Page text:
This period of instruction, discernment and spiritual formation also affords the seeker with the opportunity to develop and strengthen your relationship with the parish’s clergy and faithful—those with whom they will worship “in Spirit and truth” and with whom they will share in fellowship as a member of the Body of Christ, the Church. Naturally, it is crucial to “know” what the Church teaches and acquire an “Orthodox mindset” on the intellectual level, so to speak, but it is equally crucial to grow in identifying with the People of God, the worshiping community, through fellowship. One who would claim that he or she “wishes to embrace the faith but doesn’t want to get involved with other people and their lives” falls short in his or her understanding of the Church as the People of God and, as such, has yet to make that internal conversion that must take place before one is received into the Church. As Saint Paul reminds us, “so we, though many, are one body in Christ, and individually members one of another” [Romans 12:5; see also Ephesians 4:25]. In other words, one cannot embrace Orthodox Christianity without embracing Orthodox Christians.
It also must be noted that embracing the faith involves a “running to” Christ and His Church as the “Ark of Salvation,” rather than a “running away” from something—other than sin. Those who will guidethe seeker through his/her period of instruction and formation surely will help them in this regard.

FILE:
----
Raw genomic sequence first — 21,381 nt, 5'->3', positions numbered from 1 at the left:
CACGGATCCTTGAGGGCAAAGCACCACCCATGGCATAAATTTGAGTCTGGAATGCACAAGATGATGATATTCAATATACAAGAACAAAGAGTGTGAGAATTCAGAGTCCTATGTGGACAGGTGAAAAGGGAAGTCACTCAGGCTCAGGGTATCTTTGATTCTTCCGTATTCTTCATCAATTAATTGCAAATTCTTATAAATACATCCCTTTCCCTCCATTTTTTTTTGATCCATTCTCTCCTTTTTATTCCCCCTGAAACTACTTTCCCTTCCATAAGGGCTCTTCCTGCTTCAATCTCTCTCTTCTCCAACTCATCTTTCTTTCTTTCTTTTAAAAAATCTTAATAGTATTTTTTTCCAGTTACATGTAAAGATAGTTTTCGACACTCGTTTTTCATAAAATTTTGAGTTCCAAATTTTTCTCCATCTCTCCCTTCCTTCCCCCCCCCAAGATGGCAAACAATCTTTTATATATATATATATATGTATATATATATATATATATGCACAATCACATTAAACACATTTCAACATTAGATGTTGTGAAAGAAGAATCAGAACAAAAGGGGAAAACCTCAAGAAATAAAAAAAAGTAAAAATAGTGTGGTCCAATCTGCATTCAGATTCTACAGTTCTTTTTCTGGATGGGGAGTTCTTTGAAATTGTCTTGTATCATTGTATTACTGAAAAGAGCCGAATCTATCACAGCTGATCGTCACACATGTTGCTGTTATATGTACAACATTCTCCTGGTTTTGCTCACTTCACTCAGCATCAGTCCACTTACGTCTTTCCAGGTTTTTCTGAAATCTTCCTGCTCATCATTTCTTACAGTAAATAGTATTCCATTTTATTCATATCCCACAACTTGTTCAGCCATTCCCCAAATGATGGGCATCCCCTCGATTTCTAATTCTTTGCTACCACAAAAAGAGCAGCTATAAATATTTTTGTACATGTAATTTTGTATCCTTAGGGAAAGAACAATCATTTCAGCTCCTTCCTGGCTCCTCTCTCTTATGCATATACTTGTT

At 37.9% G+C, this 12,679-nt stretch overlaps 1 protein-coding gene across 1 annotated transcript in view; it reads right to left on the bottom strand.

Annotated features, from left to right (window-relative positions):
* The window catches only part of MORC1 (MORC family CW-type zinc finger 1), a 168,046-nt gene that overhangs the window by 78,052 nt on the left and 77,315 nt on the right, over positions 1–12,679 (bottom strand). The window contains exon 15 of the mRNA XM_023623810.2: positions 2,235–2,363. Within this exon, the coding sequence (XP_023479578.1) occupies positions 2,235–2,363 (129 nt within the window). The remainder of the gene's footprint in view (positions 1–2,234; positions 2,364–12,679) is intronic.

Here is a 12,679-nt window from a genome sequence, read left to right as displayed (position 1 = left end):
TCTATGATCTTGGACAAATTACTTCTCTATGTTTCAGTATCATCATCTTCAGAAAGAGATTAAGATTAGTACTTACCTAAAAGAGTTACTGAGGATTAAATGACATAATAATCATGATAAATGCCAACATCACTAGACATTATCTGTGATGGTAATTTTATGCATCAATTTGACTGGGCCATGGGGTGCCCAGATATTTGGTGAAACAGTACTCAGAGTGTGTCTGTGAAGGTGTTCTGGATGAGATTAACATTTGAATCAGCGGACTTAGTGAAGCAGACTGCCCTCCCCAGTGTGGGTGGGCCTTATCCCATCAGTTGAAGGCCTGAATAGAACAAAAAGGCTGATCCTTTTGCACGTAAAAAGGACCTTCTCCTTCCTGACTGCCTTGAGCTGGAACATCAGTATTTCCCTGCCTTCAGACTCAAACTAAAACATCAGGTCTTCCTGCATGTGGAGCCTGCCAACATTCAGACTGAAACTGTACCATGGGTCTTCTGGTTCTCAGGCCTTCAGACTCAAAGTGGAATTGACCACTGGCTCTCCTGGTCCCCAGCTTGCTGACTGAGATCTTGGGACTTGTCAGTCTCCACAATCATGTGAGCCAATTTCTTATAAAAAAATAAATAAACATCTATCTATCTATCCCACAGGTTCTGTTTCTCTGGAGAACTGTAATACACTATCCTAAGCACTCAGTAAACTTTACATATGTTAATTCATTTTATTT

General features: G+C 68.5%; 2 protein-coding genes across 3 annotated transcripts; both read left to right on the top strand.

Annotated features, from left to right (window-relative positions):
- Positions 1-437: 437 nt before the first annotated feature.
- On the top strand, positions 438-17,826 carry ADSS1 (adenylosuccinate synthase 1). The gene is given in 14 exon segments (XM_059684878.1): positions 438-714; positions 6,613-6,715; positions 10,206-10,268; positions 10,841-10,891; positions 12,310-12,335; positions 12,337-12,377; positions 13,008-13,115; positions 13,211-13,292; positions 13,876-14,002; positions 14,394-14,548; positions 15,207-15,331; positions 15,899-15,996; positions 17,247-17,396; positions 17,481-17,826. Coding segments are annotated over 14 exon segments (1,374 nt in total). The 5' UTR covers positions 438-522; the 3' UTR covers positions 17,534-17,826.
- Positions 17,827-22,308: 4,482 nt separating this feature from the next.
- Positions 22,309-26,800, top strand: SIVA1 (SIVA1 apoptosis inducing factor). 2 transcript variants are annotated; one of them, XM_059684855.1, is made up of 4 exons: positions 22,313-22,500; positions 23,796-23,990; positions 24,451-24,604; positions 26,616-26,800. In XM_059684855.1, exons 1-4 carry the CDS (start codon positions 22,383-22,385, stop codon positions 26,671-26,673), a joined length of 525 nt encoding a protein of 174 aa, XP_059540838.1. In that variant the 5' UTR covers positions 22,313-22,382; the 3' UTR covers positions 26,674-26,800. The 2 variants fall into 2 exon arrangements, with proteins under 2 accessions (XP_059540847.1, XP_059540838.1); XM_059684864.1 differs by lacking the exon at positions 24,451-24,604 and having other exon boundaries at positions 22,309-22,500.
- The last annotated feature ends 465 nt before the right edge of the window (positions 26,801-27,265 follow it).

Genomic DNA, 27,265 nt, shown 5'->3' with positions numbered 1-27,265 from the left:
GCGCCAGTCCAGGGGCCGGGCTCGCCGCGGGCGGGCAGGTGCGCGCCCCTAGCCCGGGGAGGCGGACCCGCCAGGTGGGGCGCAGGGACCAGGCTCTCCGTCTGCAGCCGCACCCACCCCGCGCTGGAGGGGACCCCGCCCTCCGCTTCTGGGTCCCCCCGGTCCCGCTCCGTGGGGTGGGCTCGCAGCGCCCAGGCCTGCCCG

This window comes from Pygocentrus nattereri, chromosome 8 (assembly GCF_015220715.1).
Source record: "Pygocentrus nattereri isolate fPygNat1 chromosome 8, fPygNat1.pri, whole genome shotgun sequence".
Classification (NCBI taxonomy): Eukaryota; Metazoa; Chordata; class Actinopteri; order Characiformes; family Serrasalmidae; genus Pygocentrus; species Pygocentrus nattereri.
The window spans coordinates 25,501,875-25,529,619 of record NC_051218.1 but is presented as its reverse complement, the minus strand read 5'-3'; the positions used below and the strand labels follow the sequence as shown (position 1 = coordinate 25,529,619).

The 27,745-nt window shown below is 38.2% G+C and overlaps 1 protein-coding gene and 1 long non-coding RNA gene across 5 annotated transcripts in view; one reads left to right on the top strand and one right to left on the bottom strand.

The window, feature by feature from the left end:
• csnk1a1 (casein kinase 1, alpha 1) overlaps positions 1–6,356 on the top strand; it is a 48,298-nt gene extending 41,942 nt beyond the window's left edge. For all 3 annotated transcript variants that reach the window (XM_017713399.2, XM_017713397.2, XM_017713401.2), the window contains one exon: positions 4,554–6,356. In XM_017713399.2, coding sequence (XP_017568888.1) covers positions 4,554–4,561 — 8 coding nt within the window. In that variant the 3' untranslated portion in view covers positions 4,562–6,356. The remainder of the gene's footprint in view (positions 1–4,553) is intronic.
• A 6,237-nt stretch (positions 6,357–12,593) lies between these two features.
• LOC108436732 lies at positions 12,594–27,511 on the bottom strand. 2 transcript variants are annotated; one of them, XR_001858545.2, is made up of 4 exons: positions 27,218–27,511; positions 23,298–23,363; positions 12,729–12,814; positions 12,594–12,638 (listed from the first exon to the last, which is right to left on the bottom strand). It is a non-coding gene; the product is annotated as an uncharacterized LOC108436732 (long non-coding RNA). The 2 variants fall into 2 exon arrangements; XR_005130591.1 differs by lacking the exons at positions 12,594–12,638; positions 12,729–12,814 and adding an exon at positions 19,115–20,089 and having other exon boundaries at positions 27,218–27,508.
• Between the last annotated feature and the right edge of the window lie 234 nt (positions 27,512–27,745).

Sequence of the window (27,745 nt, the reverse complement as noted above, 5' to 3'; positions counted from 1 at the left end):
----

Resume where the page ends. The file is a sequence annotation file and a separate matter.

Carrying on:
In time, the seeker will be welcomed sacramentally into the Church and continue his/her ongoing path to the Kingdom of God.
A catechumen (one who plans to become a member of the Church) is received into the Church by the Holy Sacraments of Baptism or Chrismation or both.
Baptism is an outward sign of an inner belief, a profession of faith, the rite of passage, the dying of the worldly person, and the resurrection of a new person in union with Christ. It is opening the gateway to enter the Kingdom of God.
Chrismation is receiving the Seal of the Holy Spirit immediately following baptism by anointing the newly illumined catechumen with this blessed oil. Any catechumen having been baptized in another recognized Christian faith does not have to be re-baptized and may enter the Church through the anointing of the Holy Sacrament of Chrismation.
The purpose and intent of becoming an Orthodox Christian is NOT to think that one could score enough points to slide into heaven but rather to allow the manifestation of the existence of Christ within us. God became man so that man could become “god-like” (John 10:34 & Psalm 82:6). We are “children of God” (John 1:12), “sons and daughters of God” (2 Cor 6:18), and “partakers of the divine nature of God” (2 Peter 1:4).
We approach our relationship with Christ from a transition of worldly thinking of “being right” to “right being,” the reality of the eternal. Making an effort to understand and learn Christ’s real intention and purpose is a major step in our journey.
As Orthodox Christians, we believe in the profession of faith known as the Nicene Creed, established in the early ancient church when the church was one.
List of books for inquirers:
“Our Thoughts Determine Our Lives” by Elder Thaddeus
The Orthodox Way by Metropolitan” Kallistos Ware
“The Mystical Theology of the Eastern Orthodox Church” by Vladimir Lossky
“Courage To Pray” by Metropolitan Anthony Bloom
“Knowledge of God” by Harry Boosalis